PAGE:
Strong winds late this morning threaten to blow. you. away.
Photo by: Leo Reynolds
Good morning, RVA! It’s 43 °F, which is today’s high. As the day goes by, expect temperatures to drop, winds to gust, and clouds to move in. Tonight looks to be a cold one, so let your faucets drip if you live in a century-old house with thin and fragile walls.
Richmond Public Schools will close Elkhardt Middle School due to mold and air quality issues caused by busted steam pipes. Students and teachers will end up at the recently closed Clark Springs Elementary, almost seven miles away. The school board and superintendent are not joking about the money they need for school facility maintenance and repair. That this particular school should need to be closed for these particular reasons is not a surprise: In a report from this past August (PDF), Assistant Superintendent Tommy Kranz asked for $1.9 million to replace Elkhardt’s boilers and steam pipes, plus $275,000 to deal with the school’s damp basement.
The Verge got their hands on an internal memo from Twitter CEO Dick Costolo in which he takes full, personal responsibility for the company’s failure to address their troll infestation. A true thing that he says: “We lose core user after core user by not addressing simple trolling issues that they face every day.”
If you love and live on the Internet, read this strongly worded piece in WIRED by FCC Chairman Tom Wheeler about Net Neutrality. I think we might have saved the Internet (for now), you guys. Vox explains the details.
- #18 Rams showed a glimpse of the future as underclassmen JeQuan Lewis, Doug Brooks, and Michael Gilmore all played a critical role in their 72-60 win over the Patriots.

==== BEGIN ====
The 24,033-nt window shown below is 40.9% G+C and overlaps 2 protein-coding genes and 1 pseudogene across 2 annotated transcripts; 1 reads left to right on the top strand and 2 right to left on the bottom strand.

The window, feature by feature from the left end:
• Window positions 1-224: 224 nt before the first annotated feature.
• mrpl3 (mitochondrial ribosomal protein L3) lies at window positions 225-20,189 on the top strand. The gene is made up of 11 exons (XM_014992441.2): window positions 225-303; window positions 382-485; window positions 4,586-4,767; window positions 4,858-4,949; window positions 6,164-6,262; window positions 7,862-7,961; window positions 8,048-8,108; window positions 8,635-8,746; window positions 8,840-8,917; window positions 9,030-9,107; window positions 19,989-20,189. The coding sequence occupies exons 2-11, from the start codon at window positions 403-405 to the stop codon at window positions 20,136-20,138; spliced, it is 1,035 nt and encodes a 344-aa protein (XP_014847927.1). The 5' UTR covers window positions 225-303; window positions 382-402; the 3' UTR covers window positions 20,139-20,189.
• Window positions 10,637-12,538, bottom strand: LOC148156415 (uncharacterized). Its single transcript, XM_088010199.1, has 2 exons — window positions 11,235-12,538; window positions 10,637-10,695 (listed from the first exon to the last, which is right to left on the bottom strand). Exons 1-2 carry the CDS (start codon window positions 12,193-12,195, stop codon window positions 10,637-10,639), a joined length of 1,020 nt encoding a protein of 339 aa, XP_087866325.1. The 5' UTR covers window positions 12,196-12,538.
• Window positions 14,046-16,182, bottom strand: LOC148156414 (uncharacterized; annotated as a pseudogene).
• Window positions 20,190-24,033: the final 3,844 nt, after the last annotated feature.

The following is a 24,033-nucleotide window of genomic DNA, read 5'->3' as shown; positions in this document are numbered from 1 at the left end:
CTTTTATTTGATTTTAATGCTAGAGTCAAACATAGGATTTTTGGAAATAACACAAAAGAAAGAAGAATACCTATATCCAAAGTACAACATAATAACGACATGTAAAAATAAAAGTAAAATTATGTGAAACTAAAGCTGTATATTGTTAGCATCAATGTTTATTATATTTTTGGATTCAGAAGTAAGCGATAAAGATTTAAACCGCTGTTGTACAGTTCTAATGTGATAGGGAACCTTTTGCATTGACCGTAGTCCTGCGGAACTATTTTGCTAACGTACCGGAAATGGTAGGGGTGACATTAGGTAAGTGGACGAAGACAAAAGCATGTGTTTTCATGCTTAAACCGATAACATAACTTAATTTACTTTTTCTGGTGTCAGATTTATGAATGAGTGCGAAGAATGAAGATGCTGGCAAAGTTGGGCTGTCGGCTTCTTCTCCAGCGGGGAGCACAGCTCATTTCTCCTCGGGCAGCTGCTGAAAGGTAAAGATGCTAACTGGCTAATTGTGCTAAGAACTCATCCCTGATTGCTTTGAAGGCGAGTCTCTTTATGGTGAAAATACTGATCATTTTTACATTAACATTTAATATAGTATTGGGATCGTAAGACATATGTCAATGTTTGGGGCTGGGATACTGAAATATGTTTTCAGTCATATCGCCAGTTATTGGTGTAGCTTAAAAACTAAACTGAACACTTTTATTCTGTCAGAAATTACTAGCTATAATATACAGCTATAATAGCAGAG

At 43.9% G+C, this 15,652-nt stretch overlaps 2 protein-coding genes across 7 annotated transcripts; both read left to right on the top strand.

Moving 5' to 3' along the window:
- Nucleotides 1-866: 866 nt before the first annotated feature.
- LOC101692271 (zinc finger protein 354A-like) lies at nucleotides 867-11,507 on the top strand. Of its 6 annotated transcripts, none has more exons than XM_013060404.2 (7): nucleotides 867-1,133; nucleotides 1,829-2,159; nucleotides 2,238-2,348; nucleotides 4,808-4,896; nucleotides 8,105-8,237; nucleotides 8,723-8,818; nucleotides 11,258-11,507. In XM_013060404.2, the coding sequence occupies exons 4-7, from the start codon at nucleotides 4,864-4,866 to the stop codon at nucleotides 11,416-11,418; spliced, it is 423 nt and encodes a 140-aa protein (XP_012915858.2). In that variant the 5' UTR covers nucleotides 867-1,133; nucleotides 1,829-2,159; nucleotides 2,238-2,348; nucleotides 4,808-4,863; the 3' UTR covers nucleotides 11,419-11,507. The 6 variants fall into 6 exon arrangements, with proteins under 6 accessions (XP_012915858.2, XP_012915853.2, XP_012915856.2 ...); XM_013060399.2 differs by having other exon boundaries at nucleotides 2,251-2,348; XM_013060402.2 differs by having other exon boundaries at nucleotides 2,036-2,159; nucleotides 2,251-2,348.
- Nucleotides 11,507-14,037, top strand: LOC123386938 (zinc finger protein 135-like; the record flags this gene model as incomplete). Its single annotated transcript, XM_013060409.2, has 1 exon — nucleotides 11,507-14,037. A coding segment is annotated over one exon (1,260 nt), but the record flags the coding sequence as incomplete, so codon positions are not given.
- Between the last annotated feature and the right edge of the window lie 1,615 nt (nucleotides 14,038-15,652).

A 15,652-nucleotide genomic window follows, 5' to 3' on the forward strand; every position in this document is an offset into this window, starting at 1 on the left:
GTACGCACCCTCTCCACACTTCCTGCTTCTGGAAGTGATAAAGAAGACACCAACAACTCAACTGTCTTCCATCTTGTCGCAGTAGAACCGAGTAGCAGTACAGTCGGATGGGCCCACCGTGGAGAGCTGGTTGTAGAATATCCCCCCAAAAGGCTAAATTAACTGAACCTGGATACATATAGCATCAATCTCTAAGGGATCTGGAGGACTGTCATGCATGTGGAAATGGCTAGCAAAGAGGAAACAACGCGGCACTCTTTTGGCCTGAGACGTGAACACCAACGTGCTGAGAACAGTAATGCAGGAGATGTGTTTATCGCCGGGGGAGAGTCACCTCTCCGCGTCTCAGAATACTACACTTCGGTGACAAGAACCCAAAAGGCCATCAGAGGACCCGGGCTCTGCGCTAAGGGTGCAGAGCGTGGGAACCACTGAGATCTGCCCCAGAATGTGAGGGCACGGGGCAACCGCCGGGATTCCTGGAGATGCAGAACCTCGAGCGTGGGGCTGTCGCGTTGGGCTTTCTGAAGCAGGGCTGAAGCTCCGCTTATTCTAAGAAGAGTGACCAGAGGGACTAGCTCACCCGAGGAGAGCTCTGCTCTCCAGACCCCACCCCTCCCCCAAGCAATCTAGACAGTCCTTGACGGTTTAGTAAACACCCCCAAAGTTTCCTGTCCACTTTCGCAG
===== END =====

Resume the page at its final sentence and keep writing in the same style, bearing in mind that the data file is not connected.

- Spiders travel to Philly to take on La Salle tonight at 6:30 PM.
- Caps head to Ottawa and face off against the Senators at 7:30 PM.
This morning’s longread
Also check out this troubling chart of children’s books by and about people of color.
But let’s go back to this: “It’s not for you to relate to!” Write that in the sky. And it’s true – often, as writers of color, to portray our stories in all their vibrant authenticity, all their difficult truth means we’re not writing for editors and agents, we’re writing past them. We’re writing for us, for each other. And it’s not just a question of characters of color, it’s not a numbers game. It’s about voice, about narrative flow. Because of who we are and what we’ve lived, our stories often contain implicit critiques of white supremacy, critiques that we know stand little chance of surviving the gauntlet of the majority white publishing industry. We see diverse futures, laden with the tangled past of oppression and we re-envision models of empowerment and survival. But only a few of us make it through. There is a filter and the filter is white culture.
This morning’s Instagram
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